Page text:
Monday, February 26, 2024

How to allocate your assets in a world with rising interest rates

It is perhaps the single most important indicator of the cost of money for the world at large. And that’s because no matter the mild challenge from Japan in the 80s, or China more recently, the US remains the engine of the world. And the financial capital to boot.

And therefore, whatever happens to cost of money in the US, is bound to have repercussions for the rest of the world.

And this is exactly what we are witnessing play out right in front of us today.

The yield on this bond has increased from a low of about 0.5% in July 2020, all the way to 4.86% today. The last time the yield was this high was about 16 years ago.

For some, the end of the rate hike cycle is near. But for many, there’s some more to go.

Bill Gross, co-founder of Pimco, talks of the treasury bond testing 5%.

And Jamie Dimon, CEO at J P Morgan, won’t be surprised if yields hit 7%.

Without getting into where the yield on the 10-year Treasury is headed, the fact is that today interest rates are higher than anytime since many years.

This will of course have implications for India as well – Yes, it will! We have already seen how interest rates on deposits have increased. As I write this, a bank alerts me that they now offer 7% for monies over 5 lakh in a savings account (not even a fixed deposit!).

So even as we see all this transpire around us, the question that needs to be asked is this: Is your asset allocation geared for a higher interest rate environment?

Well, if you are like most people, you have been conditioned for the last 15 years or so to invest in higher risk assets as returns from fixed rate instruments were generally poor (and getting poorer with time).

You were, to use a technical but nice sounding phrase, hunting for yield.

Since returns on fixed deposits were not exciting and government savings schemes less so with every passing year, you had little choice but push into equity funds / equities to make that extra return to plug the gap in your income.

If you were one of the few who were pampered by large institutions, you were exposed to structured products or high-risk credit products or a combination thereof.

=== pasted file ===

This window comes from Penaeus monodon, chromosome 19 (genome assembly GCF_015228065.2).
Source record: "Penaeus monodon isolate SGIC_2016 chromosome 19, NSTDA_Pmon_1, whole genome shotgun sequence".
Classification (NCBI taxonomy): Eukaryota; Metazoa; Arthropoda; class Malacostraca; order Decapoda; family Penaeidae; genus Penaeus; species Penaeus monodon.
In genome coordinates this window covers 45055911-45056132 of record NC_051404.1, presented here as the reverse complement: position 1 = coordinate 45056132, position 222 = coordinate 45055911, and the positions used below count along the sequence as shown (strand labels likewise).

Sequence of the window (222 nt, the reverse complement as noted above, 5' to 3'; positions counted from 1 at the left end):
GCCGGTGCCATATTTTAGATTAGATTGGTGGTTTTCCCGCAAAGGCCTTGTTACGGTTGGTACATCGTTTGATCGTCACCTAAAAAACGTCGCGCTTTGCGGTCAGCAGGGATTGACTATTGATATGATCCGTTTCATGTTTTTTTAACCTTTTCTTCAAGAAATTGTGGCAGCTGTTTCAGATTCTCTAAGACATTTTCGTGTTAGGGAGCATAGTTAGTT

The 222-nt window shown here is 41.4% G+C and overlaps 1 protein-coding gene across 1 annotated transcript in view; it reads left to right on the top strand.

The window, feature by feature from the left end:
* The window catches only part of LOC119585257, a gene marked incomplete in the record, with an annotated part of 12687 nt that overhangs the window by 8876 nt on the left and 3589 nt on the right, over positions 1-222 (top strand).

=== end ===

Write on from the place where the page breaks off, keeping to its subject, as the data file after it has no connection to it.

Basically, a lot of what you did was because of “there is no alternative”. To make a healthy return, you were forced to take risk, whether you were ok with it or not.

But now, the world has kind of changed. Rather, it’s changing. There is money on the table for people who do not like to take much risk. The point is what you are going to do about it.

You see, there are two ways to look at this.

First, as interest rates rise, the relative attractiveness of high risk assets decreases. To give you a simple example: if you have a choice of 5% fixed return vs a 12% possible return but with risk of capital loss, you would probably still opt for the 12% deal. But what if it was 8% vs 12%? You see, a sensible investor would like to earn a lot more over and above the 8% to carry the risk of capital loss as well. And this higher return expectation basically means lower asset prices (all things remaining the same). This is one of the main reasons why stocks are selling off in the US for instance.

And by the way, the riskier the asset, potentially greater the damage. We have already seen this play out, so you know what I am talking about.

So, if your allocation to risky assets is higher than what your planned asset allocation suggests, you need to think about this. You are carrying more risk than you can probably absorb comfortably if something were to go wrong.

On the flip side, there are your interest bearing/income generating assets in your portfolio. This works in various ways.

As interest rates rise, you lose out on the higher rates in case your money is locked in for longer tenures at fixed rates. In case of instruments like debt funds (with long durations i.e. long term debt instruments in their portfolio), again you take a hit as bond prices adjust lower to reflect the higher interest rates.

If however, your have liquid monies, or monies invested in debt instruments where the interest rate is reset regularly to adjust to market conditions then you are better off. You will automatically start to earn a better return on existing investments.

This is quite straight forward.

The question that arises is that if you have money now, where do you invest when it comes to the low risk part of your allocation?

Well since each of your personal circumstances are different, there is no specific answer.

But to my mind there are few things to consider –

First, leaving money in a high yielding savings account (my reference to the 7% rate above) till it’s clear when and where to lock in a yield for the long term.

Second, investing in extremely well managed debt funds at the top of the interest rate cycle could be another investment opportunity to consider. Here you need to be cautious though as debt funds do expose you to significant risk. If interest rates were to rise further, then you could see even negative returns. Keep that in mind!

Third, some banks are opting special interest rates on slightly longer-term deposits. These too could be a good option, especially for your emergency fund (remember the rules for investing for your emergency fund).

This brings me back to the question – Is your asset allocation geared for a higher interest rate environment?

I think there is a need for you to re-look at everything and be sure, you are not over exposed to high-risk assets. And on the flip side, even for your low risk allocation, you are fully geared to benefit from the higher interest rates.

Happy asset allocating!

Rahul Goel is the former CEO of Equitymaster. You can tweet him @rahulgoel477.

You should always consult your personal investment advisor/wealth manager before making any decisions.

#allocate #assets #world #rising #interest #rates

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